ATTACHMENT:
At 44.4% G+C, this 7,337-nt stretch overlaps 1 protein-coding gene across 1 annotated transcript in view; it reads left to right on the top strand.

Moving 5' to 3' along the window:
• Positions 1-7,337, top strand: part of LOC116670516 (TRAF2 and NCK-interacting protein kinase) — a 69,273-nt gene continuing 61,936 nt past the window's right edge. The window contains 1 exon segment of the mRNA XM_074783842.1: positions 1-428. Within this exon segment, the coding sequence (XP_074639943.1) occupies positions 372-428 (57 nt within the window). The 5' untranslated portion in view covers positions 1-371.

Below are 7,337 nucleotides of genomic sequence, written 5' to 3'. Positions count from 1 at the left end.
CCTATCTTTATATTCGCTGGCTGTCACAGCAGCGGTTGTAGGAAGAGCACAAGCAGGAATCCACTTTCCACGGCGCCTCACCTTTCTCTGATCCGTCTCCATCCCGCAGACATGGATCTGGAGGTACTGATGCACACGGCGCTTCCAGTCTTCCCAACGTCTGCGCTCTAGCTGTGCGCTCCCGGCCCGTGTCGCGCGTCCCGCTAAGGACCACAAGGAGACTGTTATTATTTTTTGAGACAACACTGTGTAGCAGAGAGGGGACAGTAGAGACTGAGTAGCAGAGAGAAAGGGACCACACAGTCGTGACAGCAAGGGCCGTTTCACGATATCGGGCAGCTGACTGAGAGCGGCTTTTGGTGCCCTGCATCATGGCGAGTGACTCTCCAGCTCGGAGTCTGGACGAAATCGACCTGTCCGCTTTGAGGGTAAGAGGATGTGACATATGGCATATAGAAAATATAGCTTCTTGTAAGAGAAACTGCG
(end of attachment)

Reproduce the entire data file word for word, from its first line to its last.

At 44.4% G+C, this 7,337-nt stretch overlaps 1 protein-coding gene across 1 annotated transcript in view; it reads left to right on the top strand.

Moving 5' to 3' along the window:
• Positions 1-7,337, top strand: part of LOC116670516 (TRAF2 and NCK-interacting protein kinase) — a 69,273-nt gene continuing 61,936 nt past the window's right edge. The window contains 1 exon segment of the mRNA XM_074783842.1: positions 1-428. Within this exon segment, the coding sequence (XP_074639943.1) occupies positions 372-428 (57 nt within the window). The 5' untranslated portion in view covers positions 1-371.

Below are 7,337 nucleotides of genomic sequence, written 5' to 3'. Positions count from 1 at the left end.
CCTATCTTTATATTCGCTGGCTGTCACAGCAGCGGTTGTAGGAAGAGCACAAGCAGGAATCCACTTTCCACGGCGCCTCACCTTTCTCTGATCCGTCTCCATCCCGCAGACATGGATCTGGAGGTACTGATGCACACGGCGCTTCCAGTCTTCCCAACGTCTGCGCTCTAGCTGTGCGCTCCCGGCCCGTGTCGCGCGTCCCGCTAAGGACCACAAGGAGACTGTTATTATTTTTTGAGACAACACTGTGTAGCAGAGAGGGGACAGTAGAGACTGAGTAGCAGAGAGAAAGGGACCACACAGTCGTGACAGCAAGGGCCGTTTCACGATATCGGGCAGCTGACTGAGAGCGGCTTTTGGTGCCCTGCATCATGGCGAGTGACTCTCCAGCTCGGAGTCTGGACGAAATCGACCTGTCCGCTTTGAGGGTAAGAGGATGTGACATATGGCATATAGAAAATATAGCTTCTTGTAAGAGAAACTGCG